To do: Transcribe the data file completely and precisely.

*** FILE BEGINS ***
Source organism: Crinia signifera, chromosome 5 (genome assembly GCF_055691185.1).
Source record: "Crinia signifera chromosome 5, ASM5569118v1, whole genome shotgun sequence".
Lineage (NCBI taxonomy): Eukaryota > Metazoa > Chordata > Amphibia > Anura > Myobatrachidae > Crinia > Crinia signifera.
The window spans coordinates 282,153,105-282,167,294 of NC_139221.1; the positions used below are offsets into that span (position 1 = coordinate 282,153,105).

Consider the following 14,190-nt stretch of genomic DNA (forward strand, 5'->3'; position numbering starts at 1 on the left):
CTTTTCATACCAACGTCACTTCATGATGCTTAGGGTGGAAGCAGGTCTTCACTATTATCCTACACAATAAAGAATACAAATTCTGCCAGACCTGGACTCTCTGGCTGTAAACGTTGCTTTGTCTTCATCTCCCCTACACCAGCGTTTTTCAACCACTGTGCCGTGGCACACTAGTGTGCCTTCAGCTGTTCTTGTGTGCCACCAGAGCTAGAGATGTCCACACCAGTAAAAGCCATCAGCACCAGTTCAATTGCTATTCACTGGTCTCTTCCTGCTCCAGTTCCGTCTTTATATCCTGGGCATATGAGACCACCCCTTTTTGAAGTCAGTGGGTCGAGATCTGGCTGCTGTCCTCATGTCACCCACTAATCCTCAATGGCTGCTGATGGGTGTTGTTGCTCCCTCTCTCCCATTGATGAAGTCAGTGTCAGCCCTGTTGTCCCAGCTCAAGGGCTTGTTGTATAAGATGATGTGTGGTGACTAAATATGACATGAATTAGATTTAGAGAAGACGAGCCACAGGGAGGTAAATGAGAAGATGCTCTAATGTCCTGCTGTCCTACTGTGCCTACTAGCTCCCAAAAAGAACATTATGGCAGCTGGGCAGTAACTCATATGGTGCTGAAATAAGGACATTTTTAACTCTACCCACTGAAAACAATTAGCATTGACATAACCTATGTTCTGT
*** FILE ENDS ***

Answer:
Source organism: Crinia signifera, chromosome 5 (genome assembly GCF_055691185.1).
Source record: "Crinia signifera chromosome 5, ASM5569118v1, whole genome shotgun sequence".
Lineage (NCBI taxonomy): Eukaryota > Metazoa > Chordata > Amphibia > Anura > Myobatrachidae > Crinia > Crinia signifera.
The window spans coordinates 282,153,105-282,167,294 of NC_139221.1; the positions used below are offsets into that span (position 1 = coordinate 282,153,105).

Consider the following 14,190-nt stretch of genomic DNA (forward strand, 5'->3'; position numbering starts at 1 on the left):
CTTTTCATACCAACGTCACTTCATGATGCTTAGGGTGGAAGCAGGTCTTCACTATTATCCTACACAATAAAGAATACAAATTCTGCCAGACCTGGACTCTCTGGCTGTAAACGTTGCTTTGTCTTCATCTCCCCTACACCAGCGTTTTTCAACCACTGTGCCGTGGCACACTAGTGTGCCTTCAGCTGTTCTTGTGTGCCACCAGAGCTAGAGATGTCCACACCAGTAAAAGCCATCAGCACCAGTTCAATTGCTATTCACTGGTCTCTTCCTGCTCCAGTTCCGTCTTTATATCCTGGGCATATGAGACCACCCCTTTTTGAAGTCAGTGGGTCGAGATCTGGCTGCTGTCCTCATGTCACCCACTAATCCTCAATGGCTGCTGATGGGTGTTGTTGCTCCCTCTCTCCCATTGATGAAGTCAGTGTCAGCCCTGTTGTCCCAGCTCAAGGGCTTGTTGTATAAGATGATGTGTGGTGACTAAATATGACATGAATTAGATTTAGAGAAGACGAGCCACAGGGAGGTAAATGAGAAGATGCTCTAATGTCCTGCTGTCCTACTGTGCCTACTAGCTCCCAAAAAGAACATTATGGCAGCTGGGCAGTAACTCATATGGTGCTGAAATAAGGACATTTTTAACTCTACCCACTGAAAACAATTAGCATTGACATAACCTATGTTCTGT